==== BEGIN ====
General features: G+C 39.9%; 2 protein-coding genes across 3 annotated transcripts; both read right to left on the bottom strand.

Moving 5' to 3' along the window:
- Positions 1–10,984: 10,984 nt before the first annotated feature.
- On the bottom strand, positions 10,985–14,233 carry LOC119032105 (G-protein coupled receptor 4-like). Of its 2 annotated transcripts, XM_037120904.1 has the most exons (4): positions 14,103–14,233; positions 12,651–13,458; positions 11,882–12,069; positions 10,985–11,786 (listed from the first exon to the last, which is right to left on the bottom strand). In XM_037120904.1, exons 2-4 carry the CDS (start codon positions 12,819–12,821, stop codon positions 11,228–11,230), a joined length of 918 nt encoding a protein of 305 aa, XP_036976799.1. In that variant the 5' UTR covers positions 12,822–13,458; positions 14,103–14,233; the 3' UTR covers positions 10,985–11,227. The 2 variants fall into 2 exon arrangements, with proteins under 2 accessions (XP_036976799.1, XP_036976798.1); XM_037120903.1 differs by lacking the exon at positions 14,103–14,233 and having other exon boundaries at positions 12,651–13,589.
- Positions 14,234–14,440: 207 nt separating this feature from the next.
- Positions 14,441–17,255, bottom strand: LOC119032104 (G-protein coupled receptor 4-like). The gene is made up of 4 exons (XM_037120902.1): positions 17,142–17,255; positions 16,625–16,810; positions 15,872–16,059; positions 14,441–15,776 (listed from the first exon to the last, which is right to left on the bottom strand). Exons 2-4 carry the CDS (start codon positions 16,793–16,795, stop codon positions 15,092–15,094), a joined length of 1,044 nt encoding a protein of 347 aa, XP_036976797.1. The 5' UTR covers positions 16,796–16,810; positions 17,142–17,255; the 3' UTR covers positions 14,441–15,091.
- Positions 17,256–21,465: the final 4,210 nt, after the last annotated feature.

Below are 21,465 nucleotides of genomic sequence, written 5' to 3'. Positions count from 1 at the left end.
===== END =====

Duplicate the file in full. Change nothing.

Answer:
General features: G+C 39.9%; 2 protein-coding genes across 3 annotated transcripts; both read right to left on the bottom strand.

Moving 5' to 3' along the window:
- Positions 1–10,984: 10,984 nt before the first annotated feature.
- On the bottom strand, positions 10,985–14,233 carry LOC119032105 (G-protein coupled receptor 4-like). Of its 2 annotated transcripts, XM_037120904.1 has the most exons (4): positions 14,103–14,233; positions 12,651–13,458; positions 11,882–12,069; positions 10,985–11,786 (listed from the first exon to the last, which is right to left on the bottom strand). In XM_037120904.1, exons 2-4 carry the CDS (start codon positions 12,819–12,821, stop codon positions 11,228–11,230), a joined length of 918 nt encoding a protein of 305 aa, XP_036976799.1. In that variant the 5' UTR covers positions 12,822–13,458; positions 14,103–14,233; the 3' UTR covers positions 10,985–11,227. The 2 variants fall into 2 exon arrangements, with proteins under 2 accessions (XP_036976799.1, XP_036976798.1); XM_037120903.1 differs by lacking the exon at positions 14,103–14,233 and having other exon boundaries at positions 12,651–13,589.
- Positions 14,234–14,440: 207 nt separating this feature from the next.
- Positions 14,441–17,255, bottom strand: LOC119032104 (G-protein coupled receptor 4-like). The gene is made up of 4 exons (XM_037120902.1): positions 17,142–17,255; positions 16,625–16,810; positions 15,872–16,059; positions 14,441–15,776 (listed from the first exon to the last, which is right to left on the bottom strand). Exons 2-4 carry the CDS (start codon positions 16,793–16,795, stop codon positions 15,092–15,094), a joined length of 1,044 nt encoding a protein of 347 aa, XP_036976797.1. The 5' UTR covers positions 16,796–16,810; positions 17,142–17,255; the 3' UTR covers positions 14,441–15,091.
- Positions 17,256–21,465: the final 4,210 nt, after the last annotated feature.

Below are 21,465 nucleotides of genomic sequence, written 5' to 3'. Positions count from 1 at the left end.